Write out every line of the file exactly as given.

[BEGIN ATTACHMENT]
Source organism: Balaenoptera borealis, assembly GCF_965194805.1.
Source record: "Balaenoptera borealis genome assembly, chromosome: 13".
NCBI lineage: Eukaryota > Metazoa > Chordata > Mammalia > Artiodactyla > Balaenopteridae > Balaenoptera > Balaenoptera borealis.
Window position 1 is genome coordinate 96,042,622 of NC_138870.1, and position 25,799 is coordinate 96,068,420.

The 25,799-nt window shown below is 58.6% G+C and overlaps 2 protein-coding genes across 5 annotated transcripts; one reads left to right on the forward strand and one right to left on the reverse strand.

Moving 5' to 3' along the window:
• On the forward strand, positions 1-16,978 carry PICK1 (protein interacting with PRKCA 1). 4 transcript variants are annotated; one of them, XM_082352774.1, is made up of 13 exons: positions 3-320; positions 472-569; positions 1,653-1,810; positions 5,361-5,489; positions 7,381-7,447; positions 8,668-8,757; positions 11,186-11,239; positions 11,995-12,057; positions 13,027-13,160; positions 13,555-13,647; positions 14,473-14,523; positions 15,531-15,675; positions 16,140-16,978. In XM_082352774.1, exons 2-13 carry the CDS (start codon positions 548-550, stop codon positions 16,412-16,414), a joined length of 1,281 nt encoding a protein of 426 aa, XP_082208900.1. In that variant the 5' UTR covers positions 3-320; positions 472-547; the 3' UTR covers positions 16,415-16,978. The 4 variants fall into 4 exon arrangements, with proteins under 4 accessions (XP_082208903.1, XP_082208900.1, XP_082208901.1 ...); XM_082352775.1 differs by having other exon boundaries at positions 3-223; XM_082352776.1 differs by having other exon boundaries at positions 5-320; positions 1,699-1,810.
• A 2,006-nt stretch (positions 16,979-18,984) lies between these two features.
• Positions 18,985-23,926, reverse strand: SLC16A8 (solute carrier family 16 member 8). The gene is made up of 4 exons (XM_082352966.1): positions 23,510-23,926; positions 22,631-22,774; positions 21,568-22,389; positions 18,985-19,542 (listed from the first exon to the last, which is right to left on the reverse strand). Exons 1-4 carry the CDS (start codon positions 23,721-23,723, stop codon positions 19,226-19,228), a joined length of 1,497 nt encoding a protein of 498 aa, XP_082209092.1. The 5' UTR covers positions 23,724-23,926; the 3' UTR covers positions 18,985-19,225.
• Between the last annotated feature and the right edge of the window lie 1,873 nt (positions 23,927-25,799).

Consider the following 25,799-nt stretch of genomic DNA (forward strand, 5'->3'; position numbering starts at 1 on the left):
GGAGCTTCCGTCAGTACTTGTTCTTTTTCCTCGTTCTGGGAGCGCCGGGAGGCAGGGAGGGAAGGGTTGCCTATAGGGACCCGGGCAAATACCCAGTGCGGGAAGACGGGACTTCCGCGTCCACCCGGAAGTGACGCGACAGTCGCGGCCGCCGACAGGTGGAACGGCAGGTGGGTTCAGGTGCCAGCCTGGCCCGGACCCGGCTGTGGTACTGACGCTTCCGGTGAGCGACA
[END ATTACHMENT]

Source organism: Balaenoptera borealis, assembly GCF_965194805.1.
Source record: "Balaenoptera borealis genome assembly, chromosome: 13".
NCBI lineage: Eukaryota > Metazoa > Chordata > Mammalia > Artiodactyla > Balaenopteridae > Balaenoptera > Balaenoptera borealis.
Window position 1 is genome coordinate 96,042,622 of NC_138870.1, and position 25,799 is coordinate 96,068,420.

The 25,799-nt window shown below is 58.6% G+C and overlaps 2 protein-coding genes across 5 annotated transcripts; one reads left to right on the forward strand and one right to left on the reverse strand.

Moving 5' to 3' along the window:
• On the forward strand, positions 1-16,978 carry PICK1 (protein interacting with PRKCA 1). 4 transcript variants are annotated; one of them, XM_082352774.1, is made up of 13 exons: positions 3-320; positions 472-569; positions 1,653-1,810; positions 5,361-5,489; positions 7,381-7,447; positions 8,668-8,757; positions 11,186-11,239; positions 11,995-12,057; positions 13,027-13,160; positions 13,555-13,647; positions 14,473-14,523; positions 15,531-15,675; positions 16,140-16,978. In XM_082352774.1, exons 2-13 carry the CDS (start codon positions 548-550, stop codon positions 16,412-16,414), a joined length of 1,281 nt encoding a protein of 426 aa, XP_082208900.1. In that variant the 5' UTR covers positions 3-320; positions 472-547; the 3' UTR covers positions 16,415-16,978. The 4 variants fall into 4 exon arrangements, with proteins under 4 accessions (XP_082208903.1, XP_082208900.1, XP_082208901.1 ...); XM_082352775.1 differs by having other exon boundaries at positions 3-223; XM_082352776.1 differs by having other exon boundaries at positions 5-320; positions 1,699-1,810.
• A 2,006-nt stretch (positions 16,979-18,984) lies between these two features.
• Positions 18,985-23,926, reverse strand: SLC16A8 (solute carrier family 16 member 8). The gene is made up of 4 exons (XM_082352966.1): positions 23,510-23,926; positions 22,631-22,774; positions 21,568-22,389; positions 18,985-19,542 (listed from the first exon to the last, which is right to left on the reverse strand). Exons 1-4 carry the CDS (start codon positions 23,721-23,723, stop codon positions 19,226-19,228), a joined length of 1,497 nt encoding a protein of 498 aa, XP_082209092.1. The 5' UTR covers positions 23,724-23,926; the 3' UTR covers positions 18,985-19,225.
• Between the last annotated feature and the right edge of the window lie 1,873 nt (positions 23,927-25,799).

Consider the following 25,799-nt stretch of genomic DNA (forward strand, 5'->3'; position numbering starts at 1 on the left):
GGAGCTTCCGTCAGTACTTGTTCTTTTTCCTCGTTCTGGGAGCGCCGGGAGGCAGGGAGGGAAGGGTTGCCTATAGGGACCCGGGCAAATACCCAGTGCGGGAAGACGGGACTTCCGCGTCCACCCGGAAGTGACGCGACAGTCGCGGCCGCCGACAGGTGGAACGGCAGGTGGGTTCAGGTGCCAGCCTGGCCCGGACCCGGCTGTGGTACTGACGCTTCCGGTGAGCGACA